Peter Mailler

Peter Mailler

"What would give agriculture a fair go is properly valuing what we produce," Mr Mailler said.

Anybody could grow a tonne of wheat, especially on newly developed country, he said.

However, managing production systems so they kept producing tonnes of wheat sustainably and without massive injections of expensive annual inputs required far more effort and costs which were not rewarded in short time frames.

Speakers noted corporate scale farmers were more adapted, for the time being, to the short term market pressures on productivity.

They also had more market power, diverse business skills and bigger financial reserves to challenge demands from corporate-scale buyers.

Bullied, pressured

Chicken meat farming was a sad microcosm of agricultural competition failure according to solicitor and third generation poultry farmer Danielle Captain-Web.

The industry was dominated by two major processors who bullied suppliers and dictated unfair contracts which ignored the true returns required to promote producer investment or a sustainable future for the sector's family farmers.

She said retailers were also exerting greater price pressure for cheaper poultry meat, but processors had immense buying power and set the rules.

"While a lot of poultry meat farmers are putting money into their business to keep up with processors increasing demands, they're not getting the returns needed to make it pay," she said.

Farmers had few processor alternatives to choose between and if they did not retain supply contracts they were left with expensive stranded assets - purpose-built poultry sheds - which offered few alternative production options.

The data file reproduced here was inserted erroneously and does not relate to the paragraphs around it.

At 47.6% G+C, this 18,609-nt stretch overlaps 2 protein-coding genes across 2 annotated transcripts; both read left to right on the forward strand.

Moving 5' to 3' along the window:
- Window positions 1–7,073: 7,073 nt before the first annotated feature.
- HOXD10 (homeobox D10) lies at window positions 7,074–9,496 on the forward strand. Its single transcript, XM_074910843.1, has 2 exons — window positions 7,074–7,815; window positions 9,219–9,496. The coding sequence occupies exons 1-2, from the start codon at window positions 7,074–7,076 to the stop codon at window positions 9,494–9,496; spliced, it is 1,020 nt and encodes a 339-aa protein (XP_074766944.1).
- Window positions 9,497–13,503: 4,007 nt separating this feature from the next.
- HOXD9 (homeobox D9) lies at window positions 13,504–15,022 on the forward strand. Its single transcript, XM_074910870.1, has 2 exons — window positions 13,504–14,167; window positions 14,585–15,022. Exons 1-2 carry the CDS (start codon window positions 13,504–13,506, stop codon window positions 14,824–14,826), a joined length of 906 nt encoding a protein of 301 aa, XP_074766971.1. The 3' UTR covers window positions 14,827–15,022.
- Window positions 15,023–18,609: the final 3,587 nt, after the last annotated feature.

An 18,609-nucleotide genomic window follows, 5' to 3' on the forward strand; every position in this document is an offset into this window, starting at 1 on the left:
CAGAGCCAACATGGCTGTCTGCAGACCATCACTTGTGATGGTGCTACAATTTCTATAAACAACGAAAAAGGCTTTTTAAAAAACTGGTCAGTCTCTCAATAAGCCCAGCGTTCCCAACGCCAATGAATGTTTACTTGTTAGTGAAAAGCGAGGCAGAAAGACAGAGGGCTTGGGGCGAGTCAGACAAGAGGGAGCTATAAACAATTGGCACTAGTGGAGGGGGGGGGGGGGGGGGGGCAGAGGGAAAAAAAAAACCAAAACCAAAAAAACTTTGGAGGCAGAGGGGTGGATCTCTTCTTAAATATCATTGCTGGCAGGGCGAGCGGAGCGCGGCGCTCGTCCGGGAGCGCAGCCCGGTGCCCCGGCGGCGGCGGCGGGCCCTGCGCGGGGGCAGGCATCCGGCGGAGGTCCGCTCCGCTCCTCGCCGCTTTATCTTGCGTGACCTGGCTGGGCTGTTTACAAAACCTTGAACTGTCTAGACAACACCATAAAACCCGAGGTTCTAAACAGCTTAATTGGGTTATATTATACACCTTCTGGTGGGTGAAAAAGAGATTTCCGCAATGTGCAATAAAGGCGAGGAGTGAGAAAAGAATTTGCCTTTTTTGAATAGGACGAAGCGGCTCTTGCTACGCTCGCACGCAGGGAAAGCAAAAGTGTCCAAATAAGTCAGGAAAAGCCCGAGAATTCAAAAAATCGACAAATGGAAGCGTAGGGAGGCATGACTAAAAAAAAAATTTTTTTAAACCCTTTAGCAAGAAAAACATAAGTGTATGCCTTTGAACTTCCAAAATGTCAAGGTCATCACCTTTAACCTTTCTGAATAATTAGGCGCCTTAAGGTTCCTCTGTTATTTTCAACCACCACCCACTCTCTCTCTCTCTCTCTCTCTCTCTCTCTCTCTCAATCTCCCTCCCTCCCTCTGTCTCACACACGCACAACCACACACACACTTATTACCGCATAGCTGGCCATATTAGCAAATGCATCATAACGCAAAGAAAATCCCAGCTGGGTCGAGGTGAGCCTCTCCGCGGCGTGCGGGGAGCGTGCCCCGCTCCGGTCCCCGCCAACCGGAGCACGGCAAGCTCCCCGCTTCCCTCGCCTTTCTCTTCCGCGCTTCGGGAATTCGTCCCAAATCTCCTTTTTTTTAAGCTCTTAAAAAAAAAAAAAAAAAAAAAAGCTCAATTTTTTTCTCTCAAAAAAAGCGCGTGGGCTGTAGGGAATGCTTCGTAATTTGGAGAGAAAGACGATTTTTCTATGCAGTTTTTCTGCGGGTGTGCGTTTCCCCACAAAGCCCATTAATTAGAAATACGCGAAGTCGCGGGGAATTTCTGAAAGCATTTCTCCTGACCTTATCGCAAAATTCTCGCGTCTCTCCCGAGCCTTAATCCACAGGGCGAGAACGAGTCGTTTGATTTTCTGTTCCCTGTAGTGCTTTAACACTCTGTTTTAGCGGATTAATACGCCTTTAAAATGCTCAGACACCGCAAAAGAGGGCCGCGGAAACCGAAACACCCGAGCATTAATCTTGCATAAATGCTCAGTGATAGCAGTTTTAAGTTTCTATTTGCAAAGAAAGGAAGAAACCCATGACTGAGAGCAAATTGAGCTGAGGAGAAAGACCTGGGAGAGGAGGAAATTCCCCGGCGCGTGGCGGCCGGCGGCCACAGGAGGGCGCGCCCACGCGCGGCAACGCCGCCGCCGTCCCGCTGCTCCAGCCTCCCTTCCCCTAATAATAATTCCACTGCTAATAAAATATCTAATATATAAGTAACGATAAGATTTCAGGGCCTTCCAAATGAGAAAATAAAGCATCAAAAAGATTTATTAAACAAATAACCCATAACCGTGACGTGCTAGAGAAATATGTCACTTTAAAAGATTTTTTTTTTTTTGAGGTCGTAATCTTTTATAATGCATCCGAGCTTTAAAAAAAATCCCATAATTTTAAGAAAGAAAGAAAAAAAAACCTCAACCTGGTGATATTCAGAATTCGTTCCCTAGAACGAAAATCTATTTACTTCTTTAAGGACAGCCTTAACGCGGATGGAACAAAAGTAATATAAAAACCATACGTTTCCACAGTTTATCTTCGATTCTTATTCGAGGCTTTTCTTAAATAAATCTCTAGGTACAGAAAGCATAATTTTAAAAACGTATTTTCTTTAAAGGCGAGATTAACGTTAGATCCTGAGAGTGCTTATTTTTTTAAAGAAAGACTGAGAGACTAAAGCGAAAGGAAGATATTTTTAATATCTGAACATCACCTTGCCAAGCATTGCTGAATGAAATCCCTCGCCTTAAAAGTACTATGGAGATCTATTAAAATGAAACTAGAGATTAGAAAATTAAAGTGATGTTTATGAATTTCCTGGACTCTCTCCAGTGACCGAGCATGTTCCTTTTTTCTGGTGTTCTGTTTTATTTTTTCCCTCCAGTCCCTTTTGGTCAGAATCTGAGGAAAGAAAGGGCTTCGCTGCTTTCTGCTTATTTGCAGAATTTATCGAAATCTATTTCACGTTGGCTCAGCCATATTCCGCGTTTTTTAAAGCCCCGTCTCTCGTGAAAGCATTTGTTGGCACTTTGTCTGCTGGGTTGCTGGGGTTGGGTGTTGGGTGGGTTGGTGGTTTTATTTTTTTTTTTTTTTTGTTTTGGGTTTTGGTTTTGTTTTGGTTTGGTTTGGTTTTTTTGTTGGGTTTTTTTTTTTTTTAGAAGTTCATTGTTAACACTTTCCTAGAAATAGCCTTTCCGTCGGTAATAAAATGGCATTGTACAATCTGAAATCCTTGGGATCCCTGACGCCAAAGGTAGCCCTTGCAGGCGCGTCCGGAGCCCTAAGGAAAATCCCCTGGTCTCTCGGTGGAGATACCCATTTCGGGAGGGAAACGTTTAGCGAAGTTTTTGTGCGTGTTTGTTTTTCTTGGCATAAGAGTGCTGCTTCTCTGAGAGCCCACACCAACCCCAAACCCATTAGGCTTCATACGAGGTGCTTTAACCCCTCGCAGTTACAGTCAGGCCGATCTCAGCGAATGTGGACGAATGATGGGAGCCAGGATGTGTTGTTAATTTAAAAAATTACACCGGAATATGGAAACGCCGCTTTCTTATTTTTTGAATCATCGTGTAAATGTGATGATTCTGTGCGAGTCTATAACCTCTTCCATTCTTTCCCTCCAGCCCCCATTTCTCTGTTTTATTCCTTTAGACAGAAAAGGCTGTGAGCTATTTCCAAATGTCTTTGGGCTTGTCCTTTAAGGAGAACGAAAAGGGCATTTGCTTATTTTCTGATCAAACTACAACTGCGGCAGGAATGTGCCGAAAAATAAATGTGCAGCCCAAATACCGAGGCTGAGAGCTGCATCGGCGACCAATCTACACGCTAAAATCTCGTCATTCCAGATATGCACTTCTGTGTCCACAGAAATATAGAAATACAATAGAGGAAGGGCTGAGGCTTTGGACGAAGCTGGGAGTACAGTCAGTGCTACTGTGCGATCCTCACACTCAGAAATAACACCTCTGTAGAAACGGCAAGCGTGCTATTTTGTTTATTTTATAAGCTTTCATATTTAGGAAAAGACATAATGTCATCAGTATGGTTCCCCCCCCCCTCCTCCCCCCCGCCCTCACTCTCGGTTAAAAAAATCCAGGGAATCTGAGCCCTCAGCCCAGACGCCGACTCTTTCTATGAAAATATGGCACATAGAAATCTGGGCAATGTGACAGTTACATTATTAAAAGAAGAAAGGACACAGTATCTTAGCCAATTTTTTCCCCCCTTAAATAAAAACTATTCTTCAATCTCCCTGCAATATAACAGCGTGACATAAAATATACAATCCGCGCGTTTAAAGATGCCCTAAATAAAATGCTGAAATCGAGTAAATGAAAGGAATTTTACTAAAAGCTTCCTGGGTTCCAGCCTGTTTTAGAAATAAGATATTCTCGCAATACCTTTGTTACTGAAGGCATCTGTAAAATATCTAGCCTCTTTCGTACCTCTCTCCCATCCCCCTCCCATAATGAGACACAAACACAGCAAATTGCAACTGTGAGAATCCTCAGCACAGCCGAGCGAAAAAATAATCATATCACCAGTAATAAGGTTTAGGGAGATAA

Mick Keogh

Mick Keogh

ACCC deputy commissioner, Mick Keogh, conceded competition laws did not aim to address sustainability.

The ACCC's responsibility under law was predominantly focused on encouraging competition, protecting consumers and fair trading, but fair trading regulatory powers did not necessarily address the challenges in agricultural markets well.

A big small business issue

He said many of the issues angering farmers and restricting their ability to challenge big players in the market were similar to those facing small businesses Australia-wide.

"Like good family farmers, you may have somebody running a very good coffee shop who goes out of business because they don't have the range skills to cope with multinational competitors or access to remedies which might help their business awareness," he said.

Michael Wellington

Michael Wellington

AFI executive director Richard Heath said there was undoubtedly an anticipation in the community that competition policy should address issues it was not actually authorised to focus on, including social responsibility expectations.

Former Queensland agricultural consultant and Canberra PhD student Michael Wellington said society demanded a lot more from farmers than just the normal expectations of reliable, good food production.

"Family farmers, in particular, are still very good at doing what they do but they don't necessarily have the professional training and skills that other businesses in their marketplace use every day to stay competitive," he said.

"I would cautiously say `no' to ag being treated differently to the rest of the economy, but there must be more recognition of the pressures the sector is under and the need for some support for professional business training."

Mr Wellington and NFF's Mr Salardini were winners in this year's AFI John Ralph Essay Competition where the theme was Australian competition policy's impact on agriculture.

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The story Why competition laws still fail Aussie farmers first appeared on Farm Online.